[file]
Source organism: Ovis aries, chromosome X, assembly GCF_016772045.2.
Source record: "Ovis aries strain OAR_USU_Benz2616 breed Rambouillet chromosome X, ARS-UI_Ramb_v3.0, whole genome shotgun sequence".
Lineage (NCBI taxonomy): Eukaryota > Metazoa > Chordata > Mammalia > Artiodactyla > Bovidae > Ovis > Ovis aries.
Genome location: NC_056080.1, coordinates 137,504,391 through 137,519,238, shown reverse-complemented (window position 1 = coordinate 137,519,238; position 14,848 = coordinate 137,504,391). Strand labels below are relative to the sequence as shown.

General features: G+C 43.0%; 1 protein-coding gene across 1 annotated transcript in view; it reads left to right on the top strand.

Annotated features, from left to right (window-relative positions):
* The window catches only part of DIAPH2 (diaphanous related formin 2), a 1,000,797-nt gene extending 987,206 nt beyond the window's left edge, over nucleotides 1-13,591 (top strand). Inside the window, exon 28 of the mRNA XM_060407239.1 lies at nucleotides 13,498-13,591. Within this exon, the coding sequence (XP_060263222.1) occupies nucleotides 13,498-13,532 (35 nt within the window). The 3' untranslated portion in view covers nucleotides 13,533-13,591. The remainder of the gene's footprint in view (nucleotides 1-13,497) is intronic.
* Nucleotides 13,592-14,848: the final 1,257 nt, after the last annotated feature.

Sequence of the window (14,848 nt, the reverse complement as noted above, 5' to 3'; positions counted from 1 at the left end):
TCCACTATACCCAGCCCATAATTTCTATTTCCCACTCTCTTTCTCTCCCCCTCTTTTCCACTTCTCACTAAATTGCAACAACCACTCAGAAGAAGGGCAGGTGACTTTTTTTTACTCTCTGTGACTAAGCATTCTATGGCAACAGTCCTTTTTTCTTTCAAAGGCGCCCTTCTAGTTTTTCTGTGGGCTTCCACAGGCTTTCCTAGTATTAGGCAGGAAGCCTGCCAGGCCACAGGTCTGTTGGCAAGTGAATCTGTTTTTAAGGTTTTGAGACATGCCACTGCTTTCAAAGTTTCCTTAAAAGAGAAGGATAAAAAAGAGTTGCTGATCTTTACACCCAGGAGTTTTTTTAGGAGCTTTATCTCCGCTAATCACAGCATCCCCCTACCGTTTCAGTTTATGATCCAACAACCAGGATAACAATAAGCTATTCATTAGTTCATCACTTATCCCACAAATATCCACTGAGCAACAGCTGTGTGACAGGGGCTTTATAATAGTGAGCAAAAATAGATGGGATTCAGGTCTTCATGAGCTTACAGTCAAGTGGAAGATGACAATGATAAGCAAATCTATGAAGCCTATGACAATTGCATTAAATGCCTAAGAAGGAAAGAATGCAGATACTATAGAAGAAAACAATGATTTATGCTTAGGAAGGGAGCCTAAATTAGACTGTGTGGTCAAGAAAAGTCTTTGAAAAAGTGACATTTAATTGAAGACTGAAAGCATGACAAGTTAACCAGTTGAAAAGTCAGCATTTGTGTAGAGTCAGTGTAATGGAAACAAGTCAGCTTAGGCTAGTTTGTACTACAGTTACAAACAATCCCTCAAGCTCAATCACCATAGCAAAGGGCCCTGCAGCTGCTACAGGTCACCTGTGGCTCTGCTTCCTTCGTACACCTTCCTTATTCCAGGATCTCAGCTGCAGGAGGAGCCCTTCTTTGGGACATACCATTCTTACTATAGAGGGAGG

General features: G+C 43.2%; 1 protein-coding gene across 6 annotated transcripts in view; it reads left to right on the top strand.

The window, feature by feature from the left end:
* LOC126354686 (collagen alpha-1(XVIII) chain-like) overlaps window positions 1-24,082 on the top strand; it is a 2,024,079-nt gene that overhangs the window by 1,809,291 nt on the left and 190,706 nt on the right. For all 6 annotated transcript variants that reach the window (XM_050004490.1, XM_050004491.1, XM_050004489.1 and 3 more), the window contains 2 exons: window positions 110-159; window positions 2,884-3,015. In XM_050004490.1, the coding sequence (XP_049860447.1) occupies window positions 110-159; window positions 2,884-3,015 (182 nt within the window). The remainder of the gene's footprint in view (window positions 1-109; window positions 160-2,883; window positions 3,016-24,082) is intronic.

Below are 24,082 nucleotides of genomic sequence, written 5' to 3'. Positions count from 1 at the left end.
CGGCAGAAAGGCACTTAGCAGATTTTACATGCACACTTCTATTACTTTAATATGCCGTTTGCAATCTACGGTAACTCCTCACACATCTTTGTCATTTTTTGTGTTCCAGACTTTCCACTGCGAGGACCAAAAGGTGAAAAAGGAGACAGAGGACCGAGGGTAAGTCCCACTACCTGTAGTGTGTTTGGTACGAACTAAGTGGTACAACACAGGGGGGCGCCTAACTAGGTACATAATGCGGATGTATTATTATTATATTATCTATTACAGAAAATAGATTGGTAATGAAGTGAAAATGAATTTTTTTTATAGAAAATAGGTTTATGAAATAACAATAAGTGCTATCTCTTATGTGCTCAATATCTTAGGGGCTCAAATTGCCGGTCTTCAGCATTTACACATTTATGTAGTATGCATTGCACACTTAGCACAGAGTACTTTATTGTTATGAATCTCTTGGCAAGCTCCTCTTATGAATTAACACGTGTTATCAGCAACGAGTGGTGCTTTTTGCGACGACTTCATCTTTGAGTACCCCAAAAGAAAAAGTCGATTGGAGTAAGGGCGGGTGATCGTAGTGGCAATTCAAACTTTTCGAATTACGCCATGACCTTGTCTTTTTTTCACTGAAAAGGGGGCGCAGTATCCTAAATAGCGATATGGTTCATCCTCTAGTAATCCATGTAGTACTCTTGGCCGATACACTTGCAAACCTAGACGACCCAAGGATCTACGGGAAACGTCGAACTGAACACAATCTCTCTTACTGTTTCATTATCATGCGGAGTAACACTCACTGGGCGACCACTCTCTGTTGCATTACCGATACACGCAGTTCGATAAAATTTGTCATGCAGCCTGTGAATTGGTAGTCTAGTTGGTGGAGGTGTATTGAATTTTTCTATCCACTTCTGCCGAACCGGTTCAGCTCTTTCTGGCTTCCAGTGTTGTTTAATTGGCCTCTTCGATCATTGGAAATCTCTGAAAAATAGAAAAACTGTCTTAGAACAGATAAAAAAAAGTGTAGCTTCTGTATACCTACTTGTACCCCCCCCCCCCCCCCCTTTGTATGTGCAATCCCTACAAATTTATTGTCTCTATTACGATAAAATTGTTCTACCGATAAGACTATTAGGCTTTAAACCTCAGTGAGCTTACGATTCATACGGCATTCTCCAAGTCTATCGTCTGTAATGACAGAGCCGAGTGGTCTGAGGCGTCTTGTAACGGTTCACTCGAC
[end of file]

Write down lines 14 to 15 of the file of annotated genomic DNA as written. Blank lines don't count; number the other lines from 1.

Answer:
Below are 24,082 nucleotides of genomic sequence, written 5' to 3'. Positions count from 1 at the left end.
CGGCAGAAAGGCACTTAGCAGATTTTACATGCACACTTCTATTACTTTAATATGCCGTTTGCAATCTACGGTAACTCCTCACACATCTTTGTCATTTTTTGTGTTCCAGACTTTCCACTGCGAGGACCAAAAGGTGAAAAAGGAGACAGAGGACCGAGGGTAAGTCCCACTACCTGTAGTGTGTTTGGTACGAACTAAGTGGTACAACACAGGGGGGCGCCTAACTAGGTACATAATGCGGATGTATTATTATTATATTATCTATTACAGAAAATAGATTGGTAATGAAGTGAAAATGAATTTTTTTTATAGAAAATAGGTTTATGAAATAACAATAAGTGCTATCTCTTATGTGCTCAATATCTTAGGGGCTCAAATTGCCGGTCTTCAGCATTTACACATTTATGTAGTATGCATTGCACACTTAGCACAGAGTACTTTATTGTTATGAATCTCTTGGCAAGCTCCTCTTATGAATTAACACGTGTTATCAGCAACGAGTGGTGCTTTTTGCGACGACTTCATCTTTGAGTACCCCAAAAGAAAAAGTCGATTGGAGTAAGGGCGGGTGATCGTAGTGGCAATTCAAACTTTTCGAATTACGCCATGACCTTGTCTTTTTTTCACTGAAAAGGGGGCGCAGTATCCTAAATAGCGATATGGTTCATCCTCTAGTAATCCATGTAGTACTCTTGGCCGATACACTTGCAAACCTAGACGACCCAAGGATCTACGGGAAACGTCGAACTGAACACAATCTCTCTTACTGTTTCATTATCATGCGGAGTAACACTCACTGGGCGACCACTCTCTGTTGCATTACCGATACACGCAGTTCGATAAAATTTGTCATGCAGCCTGTGAATTGGTAGTCTAGTTGGTGGAGGTGTATTGAATTTTTCTATCCACTTCTGCCGAACCGGTTCAGCTCTTTCTGGCTTCCAGTGTTGTTTAATTGGCCTCTTCGATCATTGGAAATCTCTGAAAAATAGAAAAACTGTCTTAGAACAGATAAAAAAAAGTGTAGCTTCTGTATACCTACTTGTACCCCCCCCCCCCCCCCCTTTGTATGTGCAATCCCTACAAATTTATTGTCTCTATTACGATAAAATTGTTCTACCGATAAGACTATTAGGCTTTAAACCTCAGTGAGCTTACGATTCATACGGCATTCTCCAAGTCTATCGTCTGTAATGACAGAGCCGAGTGGTCTGAGGCGTCTTGTAACGGTTCACTCGAC